The practical run time may differ under load since Milwaukee offers highly efficient and powerful motors. But we haven’t tested beyond no-load run time to understand how it performs.

Compare battery test results

Battery lineup

Milwaukee M12 Battery Lineup

Milwaukee offers 1.5Ah, 2Ah, 2.5Ah, 3Ah, 4Ah, 5Ah, and 6Ah batteries in its M12 lineup. Upgrading to the higher Ah options increases battery run time and improves driving performance, though we’ve not tested all of these batteries to understand the cost tradeoffs. The 4Ah and higher batteries increase the base footprint over the in-handle-only, smaller Ah versions.

Having at least two batteries in your setup is best so you don’t miss a beat when draining one battery. We recommend buying two Milwaukee M12 Red Lithium CP 2Ah batteries for most M12 impact driver setups for a good balance of performance, price, and size.

Many Milwaukee impact drivers come in kits with chargers that charge multiple voltage batteries in one, conveniently saving space in your shop if you have several M12 and M18 ecosystem tools.

Battery lineup

Milwaukee M12 Battery Lineup

Milwaukee offers 1.5Ah, 2Ah, 2.5Ah, 3Ah, 4Ah, 5Ah, and 6Ah batteries in its M12 lineup. Upgrading to the higher Ah options increases battery run time and improves driving performance, though we’ve not tested all of these batteries to understand the cost tradeoffs.

Having at least two batteries in your setup is best so you don’t miss a beat when draining one battery. We recommend buying two Milwaukee M12 Red Lithium CP 2Ah batteries for most M12 impact driver setups for a good balance of performance, price, and size.

Many Milwaukee impact drivers come in kits with chargers that charge multiple voltage batteries in one, conveniently saving space in your shop if you have several M12 and M18 ecosystem tools.

Charging time

Milwaukee 2551-20 Fuel Gauge

Charger tested: Milwaukee M12 & M18 Multi-Volt (48-59-1812)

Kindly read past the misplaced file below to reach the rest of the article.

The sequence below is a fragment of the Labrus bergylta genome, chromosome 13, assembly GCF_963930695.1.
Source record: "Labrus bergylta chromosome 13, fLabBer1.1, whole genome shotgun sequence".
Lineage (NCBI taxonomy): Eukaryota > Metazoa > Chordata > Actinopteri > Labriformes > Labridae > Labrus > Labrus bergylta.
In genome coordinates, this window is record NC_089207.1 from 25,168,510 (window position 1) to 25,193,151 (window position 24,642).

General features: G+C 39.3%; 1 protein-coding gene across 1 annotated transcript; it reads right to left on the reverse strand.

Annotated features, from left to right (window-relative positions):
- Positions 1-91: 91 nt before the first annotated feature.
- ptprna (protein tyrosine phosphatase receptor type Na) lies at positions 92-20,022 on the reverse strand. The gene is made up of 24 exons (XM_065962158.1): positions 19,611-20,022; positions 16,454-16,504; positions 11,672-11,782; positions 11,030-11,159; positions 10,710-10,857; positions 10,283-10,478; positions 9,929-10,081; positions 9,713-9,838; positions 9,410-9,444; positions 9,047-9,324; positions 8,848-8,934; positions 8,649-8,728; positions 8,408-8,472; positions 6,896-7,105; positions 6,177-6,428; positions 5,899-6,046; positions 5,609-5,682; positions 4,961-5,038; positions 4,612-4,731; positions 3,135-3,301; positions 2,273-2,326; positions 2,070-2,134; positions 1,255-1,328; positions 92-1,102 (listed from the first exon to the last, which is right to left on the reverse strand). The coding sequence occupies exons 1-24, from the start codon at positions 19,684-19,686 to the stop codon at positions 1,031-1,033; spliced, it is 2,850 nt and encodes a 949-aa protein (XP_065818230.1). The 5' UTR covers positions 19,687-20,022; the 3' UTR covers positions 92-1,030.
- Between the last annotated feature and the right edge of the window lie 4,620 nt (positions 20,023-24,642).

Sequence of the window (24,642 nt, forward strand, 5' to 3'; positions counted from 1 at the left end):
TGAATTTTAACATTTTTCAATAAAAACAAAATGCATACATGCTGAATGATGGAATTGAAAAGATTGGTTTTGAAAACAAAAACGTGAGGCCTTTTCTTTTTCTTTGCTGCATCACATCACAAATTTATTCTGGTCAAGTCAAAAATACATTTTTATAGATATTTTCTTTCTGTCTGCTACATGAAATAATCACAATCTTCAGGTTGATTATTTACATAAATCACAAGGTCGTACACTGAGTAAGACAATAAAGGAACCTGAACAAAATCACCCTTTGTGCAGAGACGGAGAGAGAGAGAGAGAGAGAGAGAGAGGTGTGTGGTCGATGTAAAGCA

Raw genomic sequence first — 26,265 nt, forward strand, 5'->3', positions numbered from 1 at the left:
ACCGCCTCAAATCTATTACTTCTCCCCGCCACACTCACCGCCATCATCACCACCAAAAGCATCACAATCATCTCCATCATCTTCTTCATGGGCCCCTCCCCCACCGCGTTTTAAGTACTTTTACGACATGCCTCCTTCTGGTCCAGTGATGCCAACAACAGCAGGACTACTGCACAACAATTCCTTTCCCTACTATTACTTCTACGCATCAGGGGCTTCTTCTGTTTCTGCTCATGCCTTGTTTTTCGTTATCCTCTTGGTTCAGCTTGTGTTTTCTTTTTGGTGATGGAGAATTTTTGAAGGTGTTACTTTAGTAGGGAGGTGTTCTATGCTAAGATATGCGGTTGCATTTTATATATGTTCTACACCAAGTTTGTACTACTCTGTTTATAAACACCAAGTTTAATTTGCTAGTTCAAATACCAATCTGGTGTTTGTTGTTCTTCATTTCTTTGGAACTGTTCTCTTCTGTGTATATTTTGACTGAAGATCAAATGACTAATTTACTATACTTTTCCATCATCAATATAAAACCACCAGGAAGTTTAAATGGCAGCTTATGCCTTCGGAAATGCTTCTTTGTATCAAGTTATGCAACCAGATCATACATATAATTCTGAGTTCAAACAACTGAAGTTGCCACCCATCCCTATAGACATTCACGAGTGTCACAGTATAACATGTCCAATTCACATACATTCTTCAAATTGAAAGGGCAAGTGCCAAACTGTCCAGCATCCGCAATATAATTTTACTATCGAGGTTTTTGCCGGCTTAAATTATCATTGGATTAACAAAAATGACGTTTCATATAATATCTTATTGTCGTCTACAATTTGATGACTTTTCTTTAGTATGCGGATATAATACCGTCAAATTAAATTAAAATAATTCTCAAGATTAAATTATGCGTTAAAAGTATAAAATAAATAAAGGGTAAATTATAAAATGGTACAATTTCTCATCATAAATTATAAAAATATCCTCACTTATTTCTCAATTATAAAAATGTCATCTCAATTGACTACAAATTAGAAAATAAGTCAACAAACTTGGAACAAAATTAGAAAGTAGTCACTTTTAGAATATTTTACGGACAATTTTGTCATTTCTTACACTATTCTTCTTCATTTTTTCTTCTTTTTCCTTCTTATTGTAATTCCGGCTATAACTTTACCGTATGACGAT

Charging time 2Ah battery (min.): 38.0
Charging time 2.5Ah battery (min.): Not tested
Charging time 4Ah battery (min.): Not tested
Charging time 5Ah battery (min.): Not tested
Charging time per Ah (min.): 19.0
Fuel gauge: Onboard tool

The Milwaukee M12 and M18 multi-volt charger (model 48-59-1812) included in most kits is reasonably fast at charging batteries, including to beat out team red’s most frequent adversary, Dewalt. It takes 38 minutes to charge an M12 2Ah battery, or 19 minutes per amp-hour.

Milwaukee’s 48-59-1812 charger charges multiple battery voltages in one, conveniently saving space in your shop if you have several M12 and M18 ecosystem tools.

Compare charging test results

Charging time

Milwaukee 3453-20 Fuel Gauge

Charger tested: Milwaukee M12 & M18 Multi-Volt (48-59-1812)
Charging time 2Ah battery (min.): 38.0
Charging time 2.5Ah battery (min.): Not tested
Charging time 4Ah battery (min.): Not tested
Charging time 5Ah battery (min.): Not tested
Charging time per Ah (min.): 19.0
Fuel gauge: Onboard tool

The Milwaukee M12 and M18 multi-volt charger (model 48-59-1812) included in most kits is reasonably fast at charging batteries, including to beat out team red’s most frequent adversary, Dewalt. It takes 38 minutes to charge an M12 2Ah battery, or 19 minutes per amp-hour.

Milwaukee’s 48-59-1812 charger charges multiple battery voltages in one, conveniently saving space in your shop if you have several M12 and M18 ecosystem tools.

Compare charging test results

RPM

Milwaukee 2551-20 RPM Charts

Max RPM drive mode 1 (fwd.): 2,972.0
Max RPM drive mode 2 (fwd.): 1,952.0
Max RPM drive mode 3 (fwd.): 885.0
Max RPM drive mode 4 (fwd.): 2,982.0
Max RPM drive mode 1 (rev.): 3,011.0
Max RPM drive mode 2 (rev.): 2,036.0
Max RPM drive mode 3 (rev.): 927.0
Max RPM drive mode 4 (rev.): 2,773.0

The 2551-20 is moderately fast for a 12V impact driver, helping to set screws quickly. One potential risk of a high RPM is cam-out and stripping screws. This risk is more of an issue for more powerful 18V impact drivers. The 2551-20 is well-balanced and impresses with its ability to avoid cam-out and stripped screws.